Brain Health,
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#133: Ginseng with Dr. Andrew Scholey

June 17, 2016

Modern science is proving many traditional herbal medicines to be effective.  In Episode 133, Dr. Andrew Scholey of the Swinburne Centre for Human Psychopharmacology is back to talk about the benefits of Ginseng (see our episode on Bacopa for another example of a traditional herb backed by science).

Mood, Memory, and Mental Fatigue

Numerous studies have confirmed that Ginseng has cognition-enhancing properties, particularly when it comes to memory, mood, and mental fatigue.

A dose of 400mg of Ginseng results in significant improvement in memory throughout the day.  In one study, Dr. Scholey asked participants to learn unique lists of words throughout the day.  The memory-boosting effects of taking Ginseng in the morning lasted well into the afternoon.  Interestingly, the most effective dose was 400mg, not a higher dose of 600mg.

Ginseng also helps you perform better under mental fatigue.  Supplementing with Ginseng protects against low mood and improves cognitive function despite mental fatigue.

And Ginseng has benefits comparable to pharmaceutical heavy-hitters like Modafinil.  In a study comparing the effects of Ginseng and Modafinil, the largest effect size (a measure of how much of an effect a compound has) for Modafinil was 0.77, while the largest for Ginseng was 0.86, meaning that Ginseng had more noticeable effects on certain measures of cognition than Modafinil.  In the case of mental fatigue, Ginseng had double the effect of Modafinil!

Ginseng and Glucose

Everyone knows the brain is an energy hog and takes up about 20-30% of the body’s glucose and oxygen consumption.  You may not know that blood glucose levels are closely linked to cognitive performance.

Ginseng helps to regulate blood glucose levels.  Ginseng seems to help cells involved in cognition take up more glucose and use it more efficiently.  (Ginseng is made up of multiple compounds, so, as you can imagine, there are multiple mechanisms of action.)

American vs. Asian

There are two main types of Ginseng:  American (Panax quinquefolius) and Asian (Panax ginseng).  Asian Ginseng has been studied much more thoroughly and is what is used in traditional Chinese medicine.  The difference between the two types comes down to the levels of different ginsenosides (the active compounds in Ginseng).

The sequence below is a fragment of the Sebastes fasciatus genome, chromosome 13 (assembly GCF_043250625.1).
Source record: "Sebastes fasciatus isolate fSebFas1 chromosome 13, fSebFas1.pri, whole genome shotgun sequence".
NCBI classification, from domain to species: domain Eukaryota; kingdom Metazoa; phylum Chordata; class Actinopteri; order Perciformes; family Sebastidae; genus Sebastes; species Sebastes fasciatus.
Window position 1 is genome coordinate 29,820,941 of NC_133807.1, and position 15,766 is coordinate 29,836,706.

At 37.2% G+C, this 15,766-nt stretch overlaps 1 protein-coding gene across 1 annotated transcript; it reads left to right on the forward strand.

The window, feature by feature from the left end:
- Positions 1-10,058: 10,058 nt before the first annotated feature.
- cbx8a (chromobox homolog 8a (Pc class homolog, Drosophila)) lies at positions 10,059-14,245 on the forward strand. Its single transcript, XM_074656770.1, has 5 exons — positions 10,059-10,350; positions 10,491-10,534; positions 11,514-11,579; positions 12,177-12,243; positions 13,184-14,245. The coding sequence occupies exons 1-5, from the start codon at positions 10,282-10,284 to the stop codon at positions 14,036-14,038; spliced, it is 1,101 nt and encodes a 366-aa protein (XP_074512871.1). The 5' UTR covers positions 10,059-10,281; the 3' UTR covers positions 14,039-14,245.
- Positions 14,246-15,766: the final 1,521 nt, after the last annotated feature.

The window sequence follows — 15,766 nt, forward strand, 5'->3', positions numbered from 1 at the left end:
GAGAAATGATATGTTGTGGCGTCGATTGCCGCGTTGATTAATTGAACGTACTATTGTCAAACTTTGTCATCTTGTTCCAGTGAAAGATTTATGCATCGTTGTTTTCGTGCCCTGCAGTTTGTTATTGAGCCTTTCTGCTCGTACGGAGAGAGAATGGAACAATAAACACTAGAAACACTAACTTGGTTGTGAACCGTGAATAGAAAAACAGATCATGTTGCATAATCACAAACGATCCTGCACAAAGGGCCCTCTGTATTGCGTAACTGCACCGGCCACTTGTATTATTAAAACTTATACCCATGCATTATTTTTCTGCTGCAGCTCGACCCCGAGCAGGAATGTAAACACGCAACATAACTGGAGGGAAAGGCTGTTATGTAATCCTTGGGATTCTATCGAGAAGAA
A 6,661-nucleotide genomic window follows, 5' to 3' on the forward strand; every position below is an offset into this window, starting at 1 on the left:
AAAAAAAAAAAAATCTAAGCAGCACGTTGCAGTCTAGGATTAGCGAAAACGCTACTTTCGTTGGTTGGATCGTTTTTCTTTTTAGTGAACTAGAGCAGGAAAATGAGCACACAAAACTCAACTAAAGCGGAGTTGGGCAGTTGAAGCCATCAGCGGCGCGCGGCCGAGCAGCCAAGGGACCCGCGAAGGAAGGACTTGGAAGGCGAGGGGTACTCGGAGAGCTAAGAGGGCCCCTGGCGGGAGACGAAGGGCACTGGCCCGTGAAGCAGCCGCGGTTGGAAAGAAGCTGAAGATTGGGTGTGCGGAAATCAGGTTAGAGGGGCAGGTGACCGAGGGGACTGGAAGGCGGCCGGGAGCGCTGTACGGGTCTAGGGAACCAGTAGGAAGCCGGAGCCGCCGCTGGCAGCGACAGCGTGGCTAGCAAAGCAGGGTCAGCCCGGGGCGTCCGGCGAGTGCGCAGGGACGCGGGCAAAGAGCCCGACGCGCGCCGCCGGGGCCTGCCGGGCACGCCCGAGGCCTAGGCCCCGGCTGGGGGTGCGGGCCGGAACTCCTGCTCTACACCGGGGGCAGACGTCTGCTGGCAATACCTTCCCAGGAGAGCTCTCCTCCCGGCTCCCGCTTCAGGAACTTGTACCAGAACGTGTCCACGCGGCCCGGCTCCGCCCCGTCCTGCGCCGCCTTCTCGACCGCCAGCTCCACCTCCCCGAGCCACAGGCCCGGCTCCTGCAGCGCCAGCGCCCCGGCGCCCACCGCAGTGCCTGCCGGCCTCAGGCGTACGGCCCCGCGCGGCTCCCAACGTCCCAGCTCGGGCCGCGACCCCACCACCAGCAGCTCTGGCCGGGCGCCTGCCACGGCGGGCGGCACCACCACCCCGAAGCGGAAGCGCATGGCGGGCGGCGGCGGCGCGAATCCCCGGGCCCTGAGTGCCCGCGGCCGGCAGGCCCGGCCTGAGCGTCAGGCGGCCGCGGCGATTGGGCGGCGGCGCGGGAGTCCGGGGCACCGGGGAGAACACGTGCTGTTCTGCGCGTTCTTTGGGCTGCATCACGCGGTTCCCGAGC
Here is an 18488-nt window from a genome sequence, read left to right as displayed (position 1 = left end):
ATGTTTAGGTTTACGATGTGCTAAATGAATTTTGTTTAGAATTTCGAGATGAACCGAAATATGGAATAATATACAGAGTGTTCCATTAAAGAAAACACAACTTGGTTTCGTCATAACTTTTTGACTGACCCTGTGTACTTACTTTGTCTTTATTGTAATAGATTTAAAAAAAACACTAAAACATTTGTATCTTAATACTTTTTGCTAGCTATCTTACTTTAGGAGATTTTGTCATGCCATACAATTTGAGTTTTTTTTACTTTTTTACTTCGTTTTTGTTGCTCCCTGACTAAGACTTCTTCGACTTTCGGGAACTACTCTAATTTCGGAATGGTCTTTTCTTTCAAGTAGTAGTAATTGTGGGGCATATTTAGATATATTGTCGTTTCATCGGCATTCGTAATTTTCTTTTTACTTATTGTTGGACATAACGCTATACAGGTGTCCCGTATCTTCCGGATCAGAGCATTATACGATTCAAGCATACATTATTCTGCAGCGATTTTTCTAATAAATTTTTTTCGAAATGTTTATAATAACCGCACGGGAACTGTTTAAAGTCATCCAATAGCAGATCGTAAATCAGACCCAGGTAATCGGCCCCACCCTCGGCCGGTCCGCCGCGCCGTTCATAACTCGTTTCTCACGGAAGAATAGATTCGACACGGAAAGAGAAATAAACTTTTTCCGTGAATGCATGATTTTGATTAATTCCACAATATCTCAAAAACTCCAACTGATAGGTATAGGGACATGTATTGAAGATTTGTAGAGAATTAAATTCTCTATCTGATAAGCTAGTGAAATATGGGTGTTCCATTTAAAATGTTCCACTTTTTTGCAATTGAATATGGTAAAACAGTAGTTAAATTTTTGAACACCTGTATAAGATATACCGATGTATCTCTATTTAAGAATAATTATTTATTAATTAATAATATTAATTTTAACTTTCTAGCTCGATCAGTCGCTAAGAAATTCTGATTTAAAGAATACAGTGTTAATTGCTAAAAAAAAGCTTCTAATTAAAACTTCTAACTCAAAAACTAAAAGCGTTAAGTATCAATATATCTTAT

American Ginseng has higher levels of Rb1 ginsenosides, while Asian Ginseng has higher levels of Rb2 and RBC ginsenosides.  What does this mean in terms of actual benefits?  American Ginseng boosts working memory (short-term memory), while Asian Ginseng generally improves memory processes — both short-term and long-term memory.  It also improves mood and cognitive performance despite mental fatigue.

Taking Ginseng

It’s important that you find a high-quality extract, since some of the supplements on the market may contain low levels of Ginseng (or even no Ginseng at all!) or contaminated extracts.  A dose of 400mg confers the biggest cognitive benefit.

Dr. Scholey recommends two brands that he’s used in his research:

With these brands, not only are you assured that you’re getting a high-quality extract, but you’re also supporting the companies that actually sponsor research.

There doesn’t appear to be any risk of developing a tolerance to Ginseng, since benefits have only been found after taking acute doses, e.g. immediately after taking Ginseng.  Likewise, there’s no loading period.  You take a pill, get the benefits, and then they wear off.

In terms of timing, there haven’t been any studies on the best time to take it, but for research purposes Dr. Scholey has always administered it in the morning.  Due to the fairly long half of Ginseng (6 hours), taking it too late in the day might disrupt your sleep.

Ginseng is pretty safe, although people with diabetes should discuss with their doctors before starting supplementation.  There have been a few reported cases of Ginseng toxicity, but this is very rare, and seems confined to cases where people took doses tens or hundreds of times the normal amount.

PS:  Ginseng may boost your mood, but so does our weekly newsletter.  Have you joined yet?

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4 comments

  1. Reinis says:

    HI! Can i just eat / make tea from actual Ginseng root to get enough of it?

  2. Jonathan Roseland says:

    He was asked about Ginseng “wash out periods”… A handful of human studies have shown that Ginseng usage improved subjective well being, mood and even social functioning after 4 weeks. Yet around the 8 week marker, the mental health scores were tantamount to that of the placebo, suggesting a tolerance curve. To quote the abstract of a University of Connecticut study: “[Panax Ginseng] improves aspects of mental health and social functioning after 4 weeks of therapy, although these differences attenuate with continued use.” Maybe a good reason to cycle your usage of Ginseng in 4 week increments if your primary objective is to optimize mood.

    1. Jesse Lawler says:

      Good info here Jonathan, thanks. Do you have the URL for that study-abstract you quote? I’d love to update your original comment with that link. 🙂

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